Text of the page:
As a tool maker, how responsible are you for how people use your tools?

It’s a difficult question with a lot of valid points of view. Take Michael Osinski – he was a successful software engineer on Wall Street from the 80s to the 90s – and according to him – helped write software that enabled the current financial crisis:

…I wrote the software that turned mortgages into bonds.

…The software proved to be more sophisticated than the people who used it, and that has caused the whole world a lot of problems.

I never would have thought, in my most extreme paranoid fantasies, that my software, and the others like it, would have enabled Wall Street to decimate the investments of everyone in my family. Not even the most jaded observer saw that coming. I can’t deny that it allowed a privileged few to exploit the unsuspecting many. But catastrophe, depression, busted banks, forced auctions of entire tracts of houses? The fact that my software, over which I would labor for a decade, facilitated these events is numbing.

Our software was rolled out to ride the latest wave. Traders loved it. What had taken days before now took minutes. They could design bonds out of bonds, to provide the precise rate of return that an investor wanted. I used to go to the trading floor and watch my software in use amid the sea of screens. A programmer doesn’t admire his creation so much for what it does but for how it does it. This stuff was beautiful and elegant.

The aim of software is, in a sense, to create an alternative reality. After all, when you use your cell phone, you simply want to push the fewest buttons possible and call, text, purchase, listen, download, e-mail, or browse. The power we all hold in our hands is shocking, yet it’s controlled by a few swipes of a finger. The drive to simplify the user’s contact with the machine has an inherent side effect of disguising the complexity of a given task. Over time, the users of any software are inured to the intricate nature of what they are doing. Also, as the software does more of the “thinking,” the user does less.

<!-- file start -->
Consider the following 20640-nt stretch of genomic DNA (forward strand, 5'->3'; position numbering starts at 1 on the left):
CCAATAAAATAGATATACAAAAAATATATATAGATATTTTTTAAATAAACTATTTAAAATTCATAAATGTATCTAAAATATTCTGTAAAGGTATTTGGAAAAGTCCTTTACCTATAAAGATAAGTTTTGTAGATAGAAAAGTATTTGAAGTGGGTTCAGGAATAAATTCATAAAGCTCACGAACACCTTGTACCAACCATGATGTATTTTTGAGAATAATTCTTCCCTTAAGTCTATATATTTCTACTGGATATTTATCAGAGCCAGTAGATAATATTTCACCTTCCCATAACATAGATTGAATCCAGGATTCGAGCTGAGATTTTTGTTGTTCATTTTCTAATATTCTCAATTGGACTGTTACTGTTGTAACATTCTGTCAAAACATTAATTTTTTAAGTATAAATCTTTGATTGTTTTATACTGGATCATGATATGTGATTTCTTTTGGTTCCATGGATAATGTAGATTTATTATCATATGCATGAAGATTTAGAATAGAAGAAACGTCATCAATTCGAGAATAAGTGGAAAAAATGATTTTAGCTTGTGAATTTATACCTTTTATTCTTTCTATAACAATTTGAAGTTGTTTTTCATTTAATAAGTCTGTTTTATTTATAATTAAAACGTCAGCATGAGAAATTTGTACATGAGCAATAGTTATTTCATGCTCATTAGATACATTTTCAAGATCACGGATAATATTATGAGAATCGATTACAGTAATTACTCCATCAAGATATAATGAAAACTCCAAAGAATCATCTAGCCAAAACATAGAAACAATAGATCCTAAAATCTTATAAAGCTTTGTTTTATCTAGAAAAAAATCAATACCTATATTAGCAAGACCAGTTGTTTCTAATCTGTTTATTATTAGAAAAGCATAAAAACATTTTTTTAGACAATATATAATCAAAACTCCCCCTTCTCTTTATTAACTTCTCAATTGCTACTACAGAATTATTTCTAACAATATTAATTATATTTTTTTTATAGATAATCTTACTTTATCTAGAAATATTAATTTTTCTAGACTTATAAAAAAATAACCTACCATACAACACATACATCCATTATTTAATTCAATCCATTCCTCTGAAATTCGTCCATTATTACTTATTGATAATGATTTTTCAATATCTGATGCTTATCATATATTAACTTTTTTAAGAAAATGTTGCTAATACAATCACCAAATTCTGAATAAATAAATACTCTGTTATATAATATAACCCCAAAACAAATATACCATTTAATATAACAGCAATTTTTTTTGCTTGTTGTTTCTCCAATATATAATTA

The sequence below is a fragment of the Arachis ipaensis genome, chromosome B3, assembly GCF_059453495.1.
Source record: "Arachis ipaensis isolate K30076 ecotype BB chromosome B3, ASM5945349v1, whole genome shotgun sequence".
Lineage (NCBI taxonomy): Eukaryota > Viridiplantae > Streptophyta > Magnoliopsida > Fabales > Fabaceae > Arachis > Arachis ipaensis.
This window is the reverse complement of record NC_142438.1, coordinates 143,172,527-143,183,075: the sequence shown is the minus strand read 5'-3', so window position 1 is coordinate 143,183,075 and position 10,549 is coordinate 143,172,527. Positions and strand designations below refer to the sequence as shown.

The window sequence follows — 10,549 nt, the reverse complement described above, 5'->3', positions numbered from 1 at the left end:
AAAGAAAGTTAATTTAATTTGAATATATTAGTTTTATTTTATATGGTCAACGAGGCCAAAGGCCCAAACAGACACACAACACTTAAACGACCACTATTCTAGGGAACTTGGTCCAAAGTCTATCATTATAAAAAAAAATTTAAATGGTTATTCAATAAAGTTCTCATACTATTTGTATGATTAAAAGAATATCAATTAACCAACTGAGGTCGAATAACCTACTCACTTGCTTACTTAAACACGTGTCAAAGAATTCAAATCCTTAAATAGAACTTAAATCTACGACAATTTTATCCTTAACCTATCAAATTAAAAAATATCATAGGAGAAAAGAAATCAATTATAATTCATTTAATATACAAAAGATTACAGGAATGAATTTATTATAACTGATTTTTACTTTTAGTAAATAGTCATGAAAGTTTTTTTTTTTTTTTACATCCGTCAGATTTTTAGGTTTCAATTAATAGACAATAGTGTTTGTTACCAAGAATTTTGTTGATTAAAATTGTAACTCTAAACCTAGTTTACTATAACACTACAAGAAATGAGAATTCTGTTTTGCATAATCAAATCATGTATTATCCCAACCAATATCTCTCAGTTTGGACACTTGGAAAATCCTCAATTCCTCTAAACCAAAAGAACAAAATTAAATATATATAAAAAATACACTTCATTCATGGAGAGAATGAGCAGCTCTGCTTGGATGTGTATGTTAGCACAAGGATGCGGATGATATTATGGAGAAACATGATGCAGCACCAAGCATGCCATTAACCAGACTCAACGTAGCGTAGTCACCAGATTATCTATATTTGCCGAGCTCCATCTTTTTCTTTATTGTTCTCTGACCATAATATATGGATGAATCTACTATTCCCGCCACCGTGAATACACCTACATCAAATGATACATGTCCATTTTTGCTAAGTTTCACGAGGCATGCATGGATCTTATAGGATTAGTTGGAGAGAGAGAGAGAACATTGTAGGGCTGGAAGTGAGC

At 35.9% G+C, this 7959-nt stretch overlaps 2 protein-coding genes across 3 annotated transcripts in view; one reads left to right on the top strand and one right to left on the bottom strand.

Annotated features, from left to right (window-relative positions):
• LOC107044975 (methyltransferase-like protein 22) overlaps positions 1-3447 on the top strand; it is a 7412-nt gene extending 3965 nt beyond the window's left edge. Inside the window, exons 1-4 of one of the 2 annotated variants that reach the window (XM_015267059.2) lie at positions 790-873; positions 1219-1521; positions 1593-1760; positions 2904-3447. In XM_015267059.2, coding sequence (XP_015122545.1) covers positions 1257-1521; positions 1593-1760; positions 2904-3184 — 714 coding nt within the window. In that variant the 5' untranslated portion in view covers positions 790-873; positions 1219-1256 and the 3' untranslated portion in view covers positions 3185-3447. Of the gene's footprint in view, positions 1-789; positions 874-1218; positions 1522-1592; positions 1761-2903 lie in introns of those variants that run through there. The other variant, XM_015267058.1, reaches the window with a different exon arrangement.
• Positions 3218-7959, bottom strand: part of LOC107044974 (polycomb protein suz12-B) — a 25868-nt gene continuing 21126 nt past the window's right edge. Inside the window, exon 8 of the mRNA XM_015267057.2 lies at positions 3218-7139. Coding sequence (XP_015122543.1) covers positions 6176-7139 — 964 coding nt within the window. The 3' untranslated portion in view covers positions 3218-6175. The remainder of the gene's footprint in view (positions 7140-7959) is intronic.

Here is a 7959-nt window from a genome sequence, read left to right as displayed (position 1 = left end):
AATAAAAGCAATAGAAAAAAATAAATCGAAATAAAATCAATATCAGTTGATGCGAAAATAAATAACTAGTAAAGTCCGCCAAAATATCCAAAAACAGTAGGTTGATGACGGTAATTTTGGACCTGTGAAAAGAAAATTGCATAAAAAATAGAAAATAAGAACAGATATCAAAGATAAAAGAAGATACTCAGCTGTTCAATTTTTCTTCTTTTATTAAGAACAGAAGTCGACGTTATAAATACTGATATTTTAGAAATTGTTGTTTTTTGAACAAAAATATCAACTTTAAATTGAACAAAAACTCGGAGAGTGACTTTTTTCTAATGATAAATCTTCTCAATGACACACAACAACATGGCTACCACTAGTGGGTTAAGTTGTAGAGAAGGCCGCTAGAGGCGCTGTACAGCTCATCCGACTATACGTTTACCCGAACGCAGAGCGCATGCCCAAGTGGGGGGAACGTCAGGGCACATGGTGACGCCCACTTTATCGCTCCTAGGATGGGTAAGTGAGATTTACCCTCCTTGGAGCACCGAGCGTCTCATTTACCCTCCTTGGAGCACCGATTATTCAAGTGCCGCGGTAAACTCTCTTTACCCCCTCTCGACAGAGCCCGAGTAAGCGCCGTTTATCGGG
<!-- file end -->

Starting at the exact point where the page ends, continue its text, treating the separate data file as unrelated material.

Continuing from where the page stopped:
Last month, my neighbor, a retired schoolteacher, offered to deliver my oysters into the city. He had lost half his savings, and his pension had been cut by 30 percent. The chain of events from my computer to this guy’s pension is lengthy and intricate. But it’s there, somewhere. Buried like a keel in the sand. If you dive deep enough, you’ll see it. To know that a dozen years of diligent work somehow soured, and instead of benefiting society unhinged it, is humbling. I was never a player, a big swinger. I was behind the scenes, inside the boxes.

Those are some choice quotes from his piece in New York Magazine. Read the whole thing.

His story raises many powerful, deep questions about what we do, who we do it for, why we do it, and repercussions. It was courageous, even if I don’t necessarily agree. I tend to believe that software does not change human nature – but there are people in the industry who swear that what we do is literally changing mankind. If so – should they be looking in the mirror? Should we all?

This post is participating in @weeklyblogpost: week8: tools. Checkout other posts there about the topic and feel free to join in.